Ever since the early 1990s, when America Online (AOL) began pushing its Internet services, under that name, it has been the target of varied criticism from many quarters. For instance, administrators of online forums and email services bemoaned the oftentimes ridiculous problems caused by computer newbies unleashed on the Internet by AOL. Environmentalists were infuriated by the unrelenting stream of largely unwanted AOL starter CDs — more than 660 million!
But even AOL's harshest critics would have to agree that the company has no equal when it comes to offering Internet content that is extremely easy for even the most inexperienced computer user. In fact, it is quite likely that AOL has introduced more Americans to the Internet than any other Internet service provider (ISP).
This ease of use is reflected in AOL Instant Messenger (AIM), a free service that allows users to communicate with one another in real time, via text messages. Even though AIM is not the only instant messaging (IM) service available, it has maintained a leadership position for many years, and shows no signs of declining in popularity — at least, within the IM universe.
But the Internet, like time, waits for no man — nor for any company. Social networking on the Internet is undergoing a revolutionary and fast-paced transformation, as a result of people sharing their digital pictures, videos, commentary (in the form of blogs), favorite links, and even opinions of all of the above (in the form of votes and evaluations). AOL no doubt realized that it could be quickly left behind if it continued to rely solely upon IM.
AOL decided to leverage its sizable share of the IM marketplace, and in May 2006 began to expand AIM to allow members to share photos, add music widgets to their personal sites, and to create their own blogs. It may never enjoy the market share equal to that of MySpace, but so far the AOL contender appears to have every intention of challenging the established social networks.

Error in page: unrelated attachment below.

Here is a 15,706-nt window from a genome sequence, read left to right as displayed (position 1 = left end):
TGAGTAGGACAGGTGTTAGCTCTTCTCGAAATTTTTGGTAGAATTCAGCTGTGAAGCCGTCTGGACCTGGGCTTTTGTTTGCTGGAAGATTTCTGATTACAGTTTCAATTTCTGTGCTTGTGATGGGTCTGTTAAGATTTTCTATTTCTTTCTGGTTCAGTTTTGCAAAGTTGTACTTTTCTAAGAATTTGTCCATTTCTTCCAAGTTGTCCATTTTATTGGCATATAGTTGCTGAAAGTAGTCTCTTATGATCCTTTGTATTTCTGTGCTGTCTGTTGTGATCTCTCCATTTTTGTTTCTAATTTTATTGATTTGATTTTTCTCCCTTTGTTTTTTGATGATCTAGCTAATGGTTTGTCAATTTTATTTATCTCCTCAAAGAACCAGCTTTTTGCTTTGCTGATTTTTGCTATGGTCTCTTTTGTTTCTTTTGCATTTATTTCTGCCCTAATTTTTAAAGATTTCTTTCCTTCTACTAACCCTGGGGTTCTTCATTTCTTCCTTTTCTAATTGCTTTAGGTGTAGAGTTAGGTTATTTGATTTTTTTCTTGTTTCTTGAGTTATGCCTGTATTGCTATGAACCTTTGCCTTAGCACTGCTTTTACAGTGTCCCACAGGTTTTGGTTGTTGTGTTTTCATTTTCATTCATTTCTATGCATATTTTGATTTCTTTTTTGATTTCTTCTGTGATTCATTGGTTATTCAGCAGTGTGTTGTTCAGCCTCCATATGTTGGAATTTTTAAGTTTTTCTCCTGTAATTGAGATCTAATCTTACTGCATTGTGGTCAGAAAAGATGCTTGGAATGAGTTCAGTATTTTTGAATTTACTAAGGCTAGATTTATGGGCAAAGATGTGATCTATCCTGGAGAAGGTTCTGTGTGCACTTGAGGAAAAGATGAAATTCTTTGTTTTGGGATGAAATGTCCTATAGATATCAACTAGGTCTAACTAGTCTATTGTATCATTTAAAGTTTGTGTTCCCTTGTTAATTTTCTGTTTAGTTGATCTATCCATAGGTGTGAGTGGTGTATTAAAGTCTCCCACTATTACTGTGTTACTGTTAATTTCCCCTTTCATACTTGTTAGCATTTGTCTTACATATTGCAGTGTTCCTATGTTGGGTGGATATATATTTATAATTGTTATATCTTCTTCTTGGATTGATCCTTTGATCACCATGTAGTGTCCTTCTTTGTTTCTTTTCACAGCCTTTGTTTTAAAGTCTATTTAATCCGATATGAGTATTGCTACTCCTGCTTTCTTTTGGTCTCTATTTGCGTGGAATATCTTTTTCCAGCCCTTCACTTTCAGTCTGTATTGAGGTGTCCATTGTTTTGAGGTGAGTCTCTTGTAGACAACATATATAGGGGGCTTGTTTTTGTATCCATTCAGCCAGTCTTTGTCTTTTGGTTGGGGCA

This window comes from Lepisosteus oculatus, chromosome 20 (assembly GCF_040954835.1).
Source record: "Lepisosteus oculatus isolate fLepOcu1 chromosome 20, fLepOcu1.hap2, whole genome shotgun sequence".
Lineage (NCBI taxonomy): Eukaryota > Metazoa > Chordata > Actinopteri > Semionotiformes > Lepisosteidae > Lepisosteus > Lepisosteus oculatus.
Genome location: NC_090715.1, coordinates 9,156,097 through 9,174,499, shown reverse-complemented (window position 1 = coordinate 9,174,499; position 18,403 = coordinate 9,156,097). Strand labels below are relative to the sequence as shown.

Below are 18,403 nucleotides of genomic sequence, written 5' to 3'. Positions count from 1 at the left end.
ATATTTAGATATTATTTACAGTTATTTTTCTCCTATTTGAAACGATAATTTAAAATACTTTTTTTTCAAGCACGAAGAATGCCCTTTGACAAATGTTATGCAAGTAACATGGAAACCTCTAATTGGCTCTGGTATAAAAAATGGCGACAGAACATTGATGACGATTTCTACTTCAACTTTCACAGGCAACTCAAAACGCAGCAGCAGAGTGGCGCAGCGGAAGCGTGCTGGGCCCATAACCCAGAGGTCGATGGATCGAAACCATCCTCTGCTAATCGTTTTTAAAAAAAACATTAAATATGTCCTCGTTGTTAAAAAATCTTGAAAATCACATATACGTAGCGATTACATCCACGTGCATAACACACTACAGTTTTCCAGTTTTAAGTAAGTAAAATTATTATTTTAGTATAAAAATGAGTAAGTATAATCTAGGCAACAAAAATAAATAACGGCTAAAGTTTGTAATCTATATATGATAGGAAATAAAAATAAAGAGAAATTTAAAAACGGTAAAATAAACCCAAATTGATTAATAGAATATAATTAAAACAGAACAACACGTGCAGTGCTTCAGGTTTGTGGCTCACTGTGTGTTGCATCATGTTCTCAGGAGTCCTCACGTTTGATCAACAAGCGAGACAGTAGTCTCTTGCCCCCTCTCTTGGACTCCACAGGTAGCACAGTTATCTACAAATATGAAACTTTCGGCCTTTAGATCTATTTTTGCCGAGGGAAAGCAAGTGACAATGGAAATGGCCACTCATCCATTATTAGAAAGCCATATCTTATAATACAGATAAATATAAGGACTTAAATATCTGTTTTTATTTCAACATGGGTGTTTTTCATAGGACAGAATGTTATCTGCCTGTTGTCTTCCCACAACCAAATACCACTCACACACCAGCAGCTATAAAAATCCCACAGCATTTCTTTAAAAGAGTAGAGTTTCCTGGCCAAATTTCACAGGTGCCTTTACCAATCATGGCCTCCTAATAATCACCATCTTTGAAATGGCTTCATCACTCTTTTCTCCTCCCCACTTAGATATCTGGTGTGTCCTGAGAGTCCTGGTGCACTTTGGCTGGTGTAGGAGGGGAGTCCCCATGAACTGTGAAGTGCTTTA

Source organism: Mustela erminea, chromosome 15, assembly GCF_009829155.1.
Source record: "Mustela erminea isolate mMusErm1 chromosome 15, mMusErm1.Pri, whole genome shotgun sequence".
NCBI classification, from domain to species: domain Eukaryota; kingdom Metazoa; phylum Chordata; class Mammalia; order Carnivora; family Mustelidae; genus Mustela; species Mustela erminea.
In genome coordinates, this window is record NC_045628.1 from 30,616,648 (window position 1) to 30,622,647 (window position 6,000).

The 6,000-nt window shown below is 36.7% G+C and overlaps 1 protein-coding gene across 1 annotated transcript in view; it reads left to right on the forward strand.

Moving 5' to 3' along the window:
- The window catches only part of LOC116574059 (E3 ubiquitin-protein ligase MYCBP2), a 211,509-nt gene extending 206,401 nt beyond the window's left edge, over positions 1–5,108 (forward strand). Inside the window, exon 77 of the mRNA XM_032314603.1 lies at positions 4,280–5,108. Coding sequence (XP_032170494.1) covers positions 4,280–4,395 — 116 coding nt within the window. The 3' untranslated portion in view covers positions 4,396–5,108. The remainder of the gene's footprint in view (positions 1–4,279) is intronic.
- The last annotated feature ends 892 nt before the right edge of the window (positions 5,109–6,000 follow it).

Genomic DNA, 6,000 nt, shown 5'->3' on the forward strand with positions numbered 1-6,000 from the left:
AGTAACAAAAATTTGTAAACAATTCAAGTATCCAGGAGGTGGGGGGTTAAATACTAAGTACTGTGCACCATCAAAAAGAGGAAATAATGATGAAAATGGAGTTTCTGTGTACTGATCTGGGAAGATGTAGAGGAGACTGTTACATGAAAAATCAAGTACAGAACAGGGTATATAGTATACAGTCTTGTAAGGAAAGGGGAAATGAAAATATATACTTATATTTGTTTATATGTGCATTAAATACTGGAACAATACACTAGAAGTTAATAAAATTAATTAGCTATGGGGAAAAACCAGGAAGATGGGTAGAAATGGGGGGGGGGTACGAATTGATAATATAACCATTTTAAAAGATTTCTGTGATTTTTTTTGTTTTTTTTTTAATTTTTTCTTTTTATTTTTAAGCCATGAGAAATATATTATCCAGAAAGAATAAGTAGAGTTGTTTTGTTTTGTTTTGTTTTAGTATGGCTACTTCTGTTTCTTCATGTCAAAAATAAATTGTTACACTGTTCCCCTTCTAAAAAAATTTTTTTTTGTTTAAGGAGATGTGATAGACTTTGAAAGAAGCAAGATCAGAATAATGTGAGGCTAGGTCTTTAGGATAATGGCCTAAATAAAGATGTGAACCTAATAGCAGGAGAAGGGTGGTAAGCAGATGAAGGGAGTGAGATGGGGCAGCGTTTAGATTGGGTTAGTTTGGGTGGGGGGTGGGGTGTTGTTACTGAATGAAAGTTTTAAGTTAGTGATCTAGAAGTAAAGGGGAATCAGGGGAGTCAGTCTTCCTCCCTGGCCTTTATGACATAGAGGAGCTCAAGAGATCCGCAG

Ready, AIM, Go!
Anyone interested in learning the details of what AIM has to offer, and perhaps trying it for themselves, should first start at the service's main website. There they will be able to sign up for the service and also download the three current versions of the AIM application software.
AIM version 6.1 is the latest, and it supports Windows Vista. It offers several new capabilities; you can add your friends' images and cell phone numbers to your Buddy List; customize its colors; do group instant messages; save conversations; share pictures; and talk with others over AIM's telephony service, Phoneline.
AIM version 5.9 is still available for those who have no interest in those new features. The third variation, AIM Pro, is designed for business users. It runs on Vista, and integrates with Microsoft Outlook's calendar, among other tools commonly found in the office environment.
All three versions of AIM run on desktop computers and laptops, with some support for PDAs. Once the chosen version of AIM has been downloaded and installed on your computing device(s), you can sign up and choose a screen name. As is true with domain names, most of the best ones have already been taken, and thus you will have to put some thought into coming up with a clever one that isn't too long.